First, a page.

Skin tags, also known as acrochordons, are common, harmless skin growths that typically occur in areas where there is friction or rubbing. While anyone can develop skin tags, there are certain factors that may increase the likelihood of developing them. In this blog post, we will review some medical research about who is likely to get a skin tag.
One of the most significant risk factors for developing skin tags is obesity. Research has shown that individuals who are overweight or obese are more likely to develop skin tags. This may be due to the increased amount of friction and rubbing that occurs in areas where there is excess skin, such as the neck, underarms, and groin.
As we age, our skin becomes looser and more prone to developing skin tags. A study published in the Journal of the American Academy of Dermatology found that skin tags are more common in older adults, particularly those over the age of 60.
Hormonal changes that occur during pregnancy may also increase the likelihood of developing skin tags. A study published in the Journal of Family Medicine and Primary Care found that pregnant women are more likely to develop skin tags than non-pregnant women.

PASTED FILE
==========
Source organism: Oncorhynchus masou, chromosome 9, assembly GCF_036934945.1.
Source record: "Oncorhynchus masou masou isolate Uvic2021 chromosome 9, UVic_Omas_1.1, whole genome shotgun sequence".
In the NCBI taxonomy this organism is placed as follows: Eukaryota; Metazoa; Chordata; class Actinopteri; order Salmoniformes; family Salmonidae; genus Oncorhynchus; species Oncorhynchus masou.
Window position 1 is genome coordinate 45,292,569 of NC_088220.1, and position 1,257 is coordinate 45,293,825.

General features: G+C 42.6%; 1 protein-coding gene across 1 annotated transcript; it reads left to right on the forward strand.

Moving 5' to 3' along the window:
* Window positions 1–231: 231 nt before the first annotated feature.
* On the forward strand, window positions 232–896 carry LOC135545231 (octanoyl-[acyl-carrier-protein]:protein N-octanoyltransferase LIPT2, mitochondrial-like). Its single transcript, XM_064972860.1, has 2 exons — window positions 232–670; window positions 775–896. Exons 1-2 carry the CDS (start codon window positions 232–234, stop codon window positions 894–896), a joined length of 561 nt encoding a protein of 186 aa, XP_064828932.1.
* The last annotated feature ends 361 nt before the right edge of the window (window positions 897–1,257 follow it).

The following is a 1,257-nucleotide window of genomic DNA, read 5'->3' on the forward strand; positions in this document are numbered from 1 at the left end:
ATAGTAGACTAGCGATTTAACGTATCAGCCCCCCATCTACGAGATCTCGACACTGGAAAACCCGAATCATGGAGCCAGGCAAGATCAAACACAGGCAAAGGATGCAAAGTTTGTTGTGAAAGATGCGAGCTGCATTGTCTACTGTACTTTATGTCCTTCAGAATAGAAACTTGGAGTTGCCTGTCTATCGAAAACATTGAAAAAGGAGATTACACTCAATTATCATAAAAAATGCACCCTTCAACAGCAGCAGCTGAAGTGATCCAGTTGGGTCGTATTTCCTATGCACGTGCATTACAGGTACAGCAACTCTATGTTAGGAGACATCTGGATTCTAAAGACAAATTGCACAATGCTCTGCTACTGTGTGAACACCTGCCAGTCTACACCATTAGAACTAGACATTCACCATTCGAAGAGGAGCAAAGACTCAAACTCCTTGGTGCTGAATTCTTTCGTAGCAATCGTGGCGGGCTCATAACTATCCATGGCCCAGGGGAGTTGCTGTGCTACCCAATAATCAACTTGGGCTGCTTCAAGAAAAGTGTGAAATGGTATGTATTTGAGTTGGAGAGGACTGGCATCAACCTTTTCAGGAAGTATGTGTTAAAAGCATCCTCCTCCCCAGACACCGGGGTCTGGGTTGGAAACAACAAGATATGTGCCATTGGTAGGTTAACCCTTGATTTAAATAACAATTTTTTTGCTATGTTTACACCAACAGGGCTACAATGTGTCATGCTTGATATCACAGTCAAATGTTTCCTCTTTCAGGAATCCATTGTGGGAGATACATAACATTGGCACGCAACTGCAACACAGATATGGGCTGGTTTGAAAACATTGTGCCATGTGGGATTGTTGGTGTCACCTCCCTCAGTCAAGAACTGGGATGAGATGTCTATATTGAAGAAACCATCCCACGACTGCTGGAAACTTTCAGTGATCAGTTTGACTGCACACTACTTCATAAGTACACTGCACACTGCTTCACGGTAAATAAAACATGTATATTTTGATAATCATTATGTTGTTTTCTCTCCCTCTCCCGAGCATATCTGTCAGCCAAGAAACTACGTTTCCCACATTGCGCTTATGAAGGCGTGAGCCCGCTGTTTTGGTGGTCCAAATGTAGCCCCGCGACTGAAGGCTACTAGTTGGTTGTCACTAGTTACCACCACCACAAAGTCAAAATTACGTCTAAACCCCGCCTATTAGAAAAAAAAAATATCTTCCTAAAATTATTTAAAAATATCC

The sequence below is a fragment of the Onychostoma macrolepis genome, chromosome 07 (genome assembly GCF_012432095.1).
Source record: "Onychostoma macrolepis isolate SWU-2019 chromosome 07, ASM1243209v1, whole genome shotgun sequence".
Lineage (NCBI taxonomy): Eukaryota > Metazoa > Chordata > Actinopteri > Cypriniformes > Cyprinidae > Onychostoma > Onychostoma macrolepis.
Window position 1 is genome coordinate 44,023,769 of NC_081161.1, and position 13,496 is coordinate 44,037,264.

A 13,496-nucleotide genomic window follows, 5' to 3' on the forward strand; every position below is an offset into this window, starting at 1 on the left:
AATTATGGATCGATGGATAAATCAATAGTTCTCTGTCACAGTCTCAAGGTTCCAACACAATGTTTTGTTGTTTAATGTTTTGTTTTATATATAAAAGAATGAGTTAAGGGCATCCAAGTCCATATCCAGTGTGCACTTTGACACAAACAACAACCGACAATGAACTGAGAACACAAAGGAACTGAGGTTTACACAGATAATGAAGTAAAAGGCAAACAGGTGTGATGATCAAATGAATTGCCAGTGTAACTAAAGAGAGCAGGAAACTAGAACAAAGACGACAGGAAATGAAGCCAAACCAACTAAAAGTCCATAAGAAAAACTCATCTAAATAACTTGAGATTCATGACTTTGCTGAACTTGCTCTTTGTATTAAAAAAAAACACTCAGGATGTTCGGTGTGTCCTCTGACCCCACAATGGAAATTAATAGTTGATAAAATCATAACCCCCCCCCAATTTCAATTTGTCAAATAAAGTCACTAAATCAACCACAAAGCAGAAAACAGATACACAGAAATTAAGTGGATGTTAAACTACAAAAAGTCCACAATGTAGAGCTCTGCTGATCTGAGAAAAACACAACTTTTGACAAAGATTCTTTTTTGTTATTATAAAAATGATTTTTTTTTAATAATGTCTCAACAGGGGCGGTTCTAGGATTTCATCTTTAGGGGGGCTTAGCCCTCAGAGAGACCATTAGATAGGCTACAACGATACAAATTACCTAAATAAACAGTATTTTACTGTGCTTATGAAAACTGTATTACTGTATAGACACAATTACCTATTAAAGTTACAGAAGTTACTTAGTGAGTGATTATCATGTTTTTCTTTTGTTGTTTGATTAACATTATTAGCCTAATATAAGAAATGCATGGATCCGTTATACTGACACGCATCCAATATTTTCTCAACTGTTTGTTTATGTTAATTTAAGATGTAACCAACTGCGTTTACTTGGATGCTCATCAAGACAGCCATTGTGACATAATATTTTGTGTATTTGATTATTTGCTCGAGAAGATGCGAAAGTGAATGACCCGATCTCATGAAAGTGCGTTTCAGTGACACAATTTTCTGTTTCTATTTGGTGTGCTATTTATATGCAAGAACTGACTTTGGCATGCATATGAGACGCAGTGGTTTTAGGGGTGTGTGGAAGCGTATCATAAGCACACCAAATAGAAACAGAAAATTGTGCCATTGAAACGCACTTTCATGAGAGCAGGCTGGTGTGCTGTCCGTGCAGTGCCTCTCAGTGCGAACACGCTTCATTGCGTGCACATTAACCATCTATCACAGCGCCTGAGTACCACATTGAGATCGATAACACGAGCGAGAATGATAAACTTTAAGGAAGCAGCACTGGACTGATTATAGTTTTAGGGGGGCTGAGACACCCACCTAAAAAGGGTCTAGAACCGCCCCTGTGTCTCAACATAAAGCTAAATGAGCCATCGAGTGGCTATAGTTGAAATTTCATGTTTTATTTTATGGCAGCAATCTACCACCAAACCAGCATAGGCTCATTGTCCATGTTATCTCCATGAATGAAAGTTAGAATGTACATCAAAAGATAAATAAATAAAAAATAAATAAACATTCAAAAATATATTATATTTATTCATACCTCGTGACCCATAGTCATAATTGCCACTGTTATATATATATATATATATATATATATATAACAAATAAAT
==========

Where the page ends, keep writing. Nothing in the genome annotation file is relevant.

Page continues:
Genetics may also play a role in the development of skin tags. A study published in the Journal of Cutaneous Medicine and Surgery found that skin tags tend to run in families. Individuals who have a family history of skin tags may be more likely to develop them themselves.
Research has also shown that individuals with diabetes are more likely to develop skin tags. A study published in the Journal Diabetes Care found that individuals with diabetes had a higher prevalence of skin tags compared to those without diabetes.
Skin tags are common, harmless skin growths that can occur in anyone. However, research has shown that certain factors, such as obesity, age, pregnancy, genetics, and diabetes, may increase the likelihood of developing them.